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EUscreenXL travels to Riga!

BAAC photoLast week we attended the annual Baltic Audiovisual Archival Council Conference in Riga. For the first time we presented a sneak peak of the new portal!


The Baltic Audiovisual Archival Council (BAAC) is a non-profit organisation that aims to foster cooperation between public and private broadcasting and AV archives, libraries and museums in the worldwide Baltic diaspora. Since the Baltic States are represented both in the EUscreenXL collection and in its consortium, we were invited to take part in the yearly BAAC conference. ‘Safe versus Reusable: Ideals versus Real Life’ was this year’s theme; the venue (in many ways reflecting the theme) was Riga’s recently opened National Library of Latvia, the magnificent ‘Castle of Light’.

Maria Drabczyk (NInA), Eve-Marie Oesterlen (BUFVC) and Kamila Lewandowska (NInA) presented on ‘Going EUscreenXL’, sharing the joys/ideals and real life challenges of making European audiovisual content accessible for future re-use. While Maja spoke about the benefits for NInA of being both a content partner newbie and the lead of project dissemination, Eve-Marie offered an inside view into the challenges involved in co-ordinating the delivery of enriched and standardised quality metadata and content from over 18 European providers. The icing on this pan-European AV cake was supplied by Kamila, who presented a sneak preview of the new EUscreenXL online platform, which will officially be launched in October 2014 as part of the EUscreenXL Rome Conference. We received a warm welcome from the audience and a positive feedback regarding the project results.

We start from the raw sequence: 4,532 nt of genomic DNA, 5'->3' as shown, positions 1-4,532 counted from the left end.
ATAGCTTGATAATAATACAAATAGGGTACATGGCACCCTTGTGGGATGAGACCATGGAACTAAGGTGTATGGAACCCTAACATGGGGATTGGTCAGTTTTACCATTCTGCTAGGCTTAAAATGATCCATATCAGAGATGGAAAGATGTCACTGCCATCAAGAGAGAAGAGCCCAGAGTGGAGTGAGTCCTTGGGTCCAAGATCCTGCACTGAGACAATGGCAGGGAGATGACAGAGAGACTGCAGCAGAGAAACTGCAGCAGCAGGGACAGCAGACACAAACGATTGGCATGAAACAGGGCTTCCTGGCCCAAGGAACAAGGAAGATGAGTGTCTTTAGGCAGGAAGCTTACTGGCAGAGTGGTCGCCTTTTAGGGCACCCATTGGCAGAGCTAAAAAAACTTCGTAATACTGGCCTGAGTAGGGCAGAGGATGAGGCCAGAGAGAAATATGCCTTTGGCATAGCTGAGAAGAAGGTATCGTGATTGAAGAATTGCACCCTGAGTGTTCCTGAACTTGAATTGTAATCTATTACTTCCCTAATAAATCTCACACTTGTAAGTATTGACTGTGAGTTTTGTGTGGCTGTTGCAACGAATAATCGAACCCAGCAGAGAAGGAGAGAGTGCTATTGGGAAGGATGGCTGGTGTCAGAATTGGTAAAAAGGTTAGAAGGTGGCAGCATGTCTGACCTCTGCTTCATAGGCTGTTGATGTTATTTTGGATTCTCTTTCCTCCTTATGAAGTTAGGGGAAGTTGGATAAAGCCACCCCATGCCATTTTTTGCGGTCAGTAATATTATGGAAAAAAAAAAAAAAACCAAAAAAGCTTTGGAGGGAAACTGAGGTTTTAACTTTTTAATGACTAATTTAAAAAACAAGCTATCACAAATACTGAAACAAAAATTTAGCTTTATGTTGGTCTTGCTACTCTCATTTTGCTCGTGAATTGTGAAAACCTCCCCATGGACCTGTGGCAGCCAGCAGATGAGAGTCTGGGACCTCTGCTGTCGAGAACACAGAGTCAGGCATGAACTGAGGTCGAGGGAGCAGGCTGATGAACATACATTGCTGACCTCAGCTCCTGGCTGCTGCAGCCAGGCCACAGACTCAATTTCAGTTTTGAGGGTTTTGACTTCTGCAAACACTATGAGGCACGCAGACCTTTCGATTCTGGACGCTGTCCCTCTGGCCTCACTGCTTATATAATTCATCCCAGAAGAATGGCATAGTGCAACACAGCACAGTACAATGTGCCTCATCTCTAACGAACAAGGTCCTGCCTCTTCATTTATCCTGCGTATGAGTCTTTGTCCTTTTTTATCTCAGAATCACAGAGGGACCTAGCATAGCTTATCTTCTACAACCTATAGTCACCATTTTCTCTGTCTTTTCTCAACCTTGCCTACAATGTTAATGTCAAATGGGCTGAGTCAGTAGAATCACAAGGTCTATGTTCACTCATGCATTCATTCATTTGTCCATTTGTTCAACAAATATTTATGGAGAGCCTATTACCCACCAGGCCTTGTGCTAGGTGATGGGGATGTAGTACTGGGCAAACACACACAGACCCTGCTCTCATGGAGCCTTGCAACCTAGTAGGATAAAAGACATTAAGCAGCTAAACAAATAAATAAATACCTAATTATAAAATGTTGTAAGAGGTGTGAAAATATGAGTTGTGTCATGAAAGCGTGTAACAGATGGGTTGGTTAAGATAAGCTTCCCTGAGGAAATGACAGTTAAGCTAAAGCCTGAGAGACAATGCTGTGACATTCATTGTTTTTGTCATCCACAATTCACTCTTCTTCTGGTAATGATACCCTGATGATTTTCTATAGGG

Our colleague, Marco Rendina from Instituto Luce – Cinecittà (EUscreenXL partner) presented the Presto4U project which aims to foster research in digital audiovisual preservation, e.g. the use of technology by service providers and media owners, as well as to raise awareness in the area of AV preservation. Helle Bech Madsen from the Danish Broadcasting Corporation (DR), also a EUscreenXL partner, presented a range of projects conducted by DR, illustrating the benefits of adopting a user-oriented approach. Richard Ranft, Head of Sound and Vision at the British Library in London, introduced the Europeana Sounds project, which brings together major European audio archives and web innovators in order to make high-quality audio collections accessible online. This project aims to aggregate over half a million audio metadata records and 200 000 related music scores, images and videos. Jolè Stimbirytė talked about users expectations and how the archivists should try to meet them.

Overall, it was great to share ideas with such a diverse audience of experts. It was impressive to learn about the variety of initiatives undertaken on an international, national and even individual level to both safeguard audiovisual cultural heritage and to ensure its accessibility for future generations.

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